Last year in my September editorial, I discussed how our 2022 Top 50 Electrical Contractors had continued to ride the recovery wave in a post-pandemic world, raking in an unprecedented gain of more than 20% in revenue from the previous year, reaching $40.9 billion as a collective group — and marking the highest year-over-year jump in the last 15 years of conducting this survey. Anticipating that the top players in electrical contracting were bound for a rebound definitely turned out to be an understatement. Fast forward to today, and I couldn’t help but smile when I finished calculating the final 2023 Top 50 survey results, saw the rise in revenue, and read the accompanying special report, written by Veteran Freelance Writer Tom Zind, who analyzes this data for us every year based on historical trends.
Ironically titled, “Resilient Revenue,” the cover story, chronicles how the top electrical contracting companies in the country overcame substantial obstacles in 2022 and delivered a combined revenue rise of 7.4% or $43.9 billion. When it comes to challenges affecting the electrical construction industry, according to sources interviewed for this article, many of the “usual suspects” are still in play. This includes the softening of certain vertical markets, rising interest rates, an increase in construction costs, ongoing supply chain issues (which passed “delayed projects” as the factor most survey respondents felt had the greatest short-term impact on their business), extended material and equipment lead times, rising material costs (distribution equipment was identified as the material experiencing the greatest price increase in 2022, passing wire and cable from last year), inflation, and trouble recruiting/retaining top talent in certain key positions (80% of Top 50 companies indicated they continued to experience workers shortages with “electrician,” “electrical foreman,” and “project manager” being the most difficult positions to fill).
There weren’t too many surprises related to market performance. For the sixth year in a row, data center/mission critical construction held its place as the top market bringing in the greatest dollar volume of projects in 2022 for Top 50 companies, followed closely by manufacturing. Not surprisingly, the private office, hospitality, and retail sectors were not so stellar. How does this data compare to some national forecasting indices? According to Dr. Anirban Basu, chief construction economist at Marcum LLP, manufacturing-related construction is definitely a segment to watch.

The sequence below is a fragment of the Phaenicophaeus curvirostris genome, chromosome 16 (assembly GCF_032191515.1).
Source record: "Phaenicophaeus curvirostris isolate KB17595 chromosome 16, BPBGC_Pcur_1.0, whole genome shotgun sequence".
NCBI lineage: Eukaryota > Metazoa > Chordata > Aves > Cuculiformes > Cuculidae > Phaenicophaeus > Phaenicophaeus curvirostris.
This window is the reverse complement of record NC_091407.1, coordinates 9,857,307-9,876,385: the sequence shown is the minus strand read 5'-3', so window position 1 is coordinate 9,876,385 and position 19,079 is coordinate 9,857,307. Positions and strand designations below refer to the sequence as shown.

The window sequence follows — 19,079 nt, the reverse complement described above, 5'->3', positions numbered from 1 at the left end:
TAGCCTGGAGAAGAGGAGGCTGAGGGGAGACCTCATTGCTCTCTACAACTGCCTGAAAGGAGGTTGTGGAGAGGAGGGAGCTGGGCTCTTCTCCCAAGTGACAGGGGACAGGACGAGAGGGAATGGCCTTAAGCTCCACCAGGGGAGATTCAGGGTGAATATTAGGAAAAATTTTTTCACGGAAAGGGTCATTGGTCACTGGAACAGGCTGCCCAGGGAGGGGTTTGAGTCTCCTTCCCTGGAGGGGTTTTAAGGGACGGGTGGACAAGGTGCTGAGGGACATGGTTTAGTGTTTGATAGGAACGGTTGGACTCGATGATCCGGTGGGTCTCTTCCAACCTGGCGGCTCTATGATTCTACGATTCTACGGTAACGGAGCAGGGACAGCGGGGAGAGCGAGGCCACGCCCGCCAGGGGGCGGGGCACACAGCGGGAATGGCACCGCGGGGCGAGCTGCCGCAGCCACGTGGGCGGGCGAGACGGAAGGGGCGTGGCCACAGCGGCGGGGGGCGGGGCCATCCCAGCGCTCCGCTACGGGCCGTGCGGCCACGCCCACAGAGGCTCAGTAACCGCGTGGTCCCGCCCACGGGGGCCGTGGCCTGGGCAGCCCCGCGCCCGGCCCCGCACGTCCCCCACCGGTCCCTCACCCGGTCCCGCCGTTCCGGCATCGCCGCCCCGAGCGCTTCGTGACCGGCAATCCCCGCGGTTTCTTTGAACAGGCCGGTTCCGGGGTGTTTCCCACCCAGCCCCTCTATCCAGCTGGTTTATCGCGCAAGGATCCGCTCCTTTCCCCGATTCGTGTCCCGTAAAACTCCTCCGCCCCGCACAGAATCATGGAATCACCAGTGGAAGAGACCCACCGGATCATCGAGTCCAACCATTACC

In his firm’s recent report (released in early September on second quarter data), the Marcum Commercial Construction Index suggests the construction industry retained momentum through the first half of 2023 despite struggles with labor shortages, high borrowing costs, and a tight credit climate. “Manufacturing-related construction — propelled by the Inflation Reduction Act, the CHIPS Act, and the reshoring movement — continues to rise at an astonishing pace, up by more than 100% since the start of 2022,” said Basu in the news brief. “Because of the size, scale, and anticipated duration of many of these projects, not to mention the rate at which they’re being announced, manufacturing-related construction spending should remain elevated through the remainder of 2023.”
Offering a cautiously optimistic outlook in the short term, Marcum’s National Construction Leader Joseph Natarelli reiterated that warning signs and historical trends of a downturn have been out there for some time. “The construction industry, always the first to feel the pinch and last to be relieved of it, saw some minor downturns this June,” he said. “Jobs are plenty, and unemployment is low, but nonresidential spending hasn’t grown over the past year, and that includes the increases we saw in governmental and infrastructure spending. For now, we are advising our clients to take a skeptical and informed eye to the future.”
Based on this year’s Top 50 survey results, the construction industry has held up much better than expected amidst ongoing challenges, so bring on the second half of the year. As I wrote in last year’s column, electrical contractors “have done it before; they’ll do it again — even in the face of some of the most difficult circumstances.” I have no doubt this group will continue to find a way to thrive.